IDEAS home Printed from https://ideas.repec.org/a/oup/ajagec/v73y1991i4p1255-1263..html
   My bibliography  Save this article

Statistical Efficiency of Double-Bounded Dichotomous Choice Contingent Valuation

Author

Listed:
  • Michael Hanemann
  • John Loomis
  • Barbara Kanninen

Abstract

The statistical efficiency of conventional dichotomous choice contingent valuation surveys can be improved by asking each respondent a second dichotomous choice question which depends on the response to the first question—if the first response is "yes," the second bid is some amount greater than the first bid; while, if the first response is "no," the second bid is some amount smaller. This "double-bounded" approach is shown to be asymptotically more efficient than the conventional, "singlebounded" approach. Using data from a survey of Californians regarding their willingness to pay for wetlands in the San Joaquin Valley, we show that, in a finite sample, the gain in efficiency can be very substantial.

Suggested Citation

  • Michael Hanemann & John Loomis & Barbara Kanninen, 1991. "Statistical Efficiency of Double-Bounded Dichotomous Choice Contingent Valuation," American Journal of Agricultural Economics, Agricultural and Applied Economics Association, vol. 73(4), pages 1255-1263.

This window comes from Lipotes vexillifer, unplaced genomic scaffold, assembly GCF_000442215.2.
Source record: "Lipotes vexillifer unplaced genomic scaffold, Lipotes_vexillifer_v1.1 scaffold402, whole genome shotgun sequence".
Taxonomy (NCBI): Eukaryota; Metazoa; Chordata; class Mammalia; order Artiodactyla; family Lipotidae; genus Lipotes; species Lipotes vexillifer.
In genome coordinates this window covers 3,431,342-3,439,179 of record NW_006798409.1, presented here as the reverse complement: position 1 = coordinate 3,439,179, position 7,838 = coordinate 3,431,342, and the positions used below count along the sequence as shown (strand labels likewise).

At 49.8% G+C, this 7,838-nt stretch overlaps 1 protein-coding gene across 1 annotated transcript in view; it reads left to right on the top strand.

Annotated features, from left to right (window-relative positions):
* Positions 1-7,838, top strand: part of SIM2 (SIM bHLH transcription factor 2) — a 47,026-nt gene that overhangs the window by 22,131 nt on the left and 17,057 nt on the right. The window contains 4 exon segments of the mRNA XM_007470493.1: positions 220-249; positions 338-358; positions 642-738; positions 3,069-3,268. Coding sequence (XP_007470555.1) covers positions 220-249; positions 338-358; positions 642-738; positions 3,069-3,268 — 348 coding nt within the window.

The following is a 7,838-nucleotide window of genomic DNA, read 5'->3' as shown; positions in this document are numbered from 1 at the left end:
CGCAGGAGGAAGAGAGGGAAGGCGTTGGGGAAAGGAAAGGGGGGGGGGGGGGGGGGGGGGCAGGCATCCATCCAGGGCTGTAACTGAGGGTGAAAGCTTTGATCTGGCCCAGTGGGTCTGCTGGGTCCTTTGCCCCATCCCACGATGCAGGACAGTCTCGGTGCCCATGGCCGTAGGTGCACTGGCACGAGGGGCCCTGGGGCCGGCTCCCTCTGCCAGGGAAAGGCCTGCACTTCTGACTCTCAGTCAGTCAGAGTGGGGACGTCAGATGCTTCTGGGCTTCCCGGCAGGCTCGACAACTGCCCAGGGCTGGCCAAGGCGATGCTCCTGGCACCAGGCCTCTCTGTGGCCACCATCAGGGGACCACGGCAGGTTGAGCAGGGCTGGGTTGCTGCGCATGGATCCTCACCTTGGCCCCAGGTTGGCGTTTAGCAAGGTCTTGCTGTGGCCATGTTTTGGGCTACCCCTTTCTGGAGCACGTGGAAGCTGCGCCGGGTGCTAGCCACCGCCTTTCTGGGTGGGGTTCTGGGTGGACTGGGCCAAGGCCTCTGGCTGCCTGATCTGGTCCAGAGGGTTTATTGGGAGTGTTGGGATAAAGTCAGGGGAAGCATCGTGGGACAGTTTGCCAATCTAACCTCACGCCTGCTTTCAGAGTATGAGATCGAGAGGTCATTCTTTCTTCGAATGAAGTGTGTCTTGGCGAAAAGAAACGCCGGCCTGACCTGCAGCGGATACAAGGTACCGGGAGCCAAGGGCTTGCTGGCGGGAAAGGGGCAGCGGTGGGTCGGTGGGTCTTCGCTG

• Handle: RePEc:oup:ajagec:v:73:y:1991:i:4:p:1255-1263.
    as

    Download full text from publisher

    File URL: http://hdl.handle.net/10.2307/1242453
    Download Restriction: Access to full text is restricted to subscribers.

    As the access to this document is restricted, you may want to search for a different version of it.

    More about this item

    Statistics

    Access and download statistics

    Corrections

    All material on this site has been provided by the respective publishers and authors. You can help correct errors and omissions. When requesting a correction, please mention this item's handle: RePEc:oup:ajagec:v:73:y:1991:i:4:p:1255-1263.. See general information about how to correct material in RePEc.

    For technical questions regarding this item, or to correct its authors, title, abstract, bibliographic or download information, contact: (Oxford University Press) or (Christopher F. Baum). General contact details of provider: http://edirc.repec.org/data/aaeaaea.html .

    If you have authored this item and are not yet registered with RePEc, we encourage you to do it here. This allows to link your profile to this item. It also allows you to accept potential citations to this item that we are uncertain about.

    We have no references for this item. You can help adding them by using this form .

    If you know of missing items citing this one, you can help us creating those links by adding the relevant references in the same way as above, for each refering item. If you are a registered author of this item, you may also want to check the "citations" tab in your RePEc Author Service profile, as there may be some citations waiting for confirmation.

    Please note that corrections may take a couple of weeks to filter through the various RePEc services.

    IDEAS is a RePEc service hosted by the Research Division of the Federal Reserve Bank of St. Louis . RePEc uses bibliographic data supplied by the respective publishers.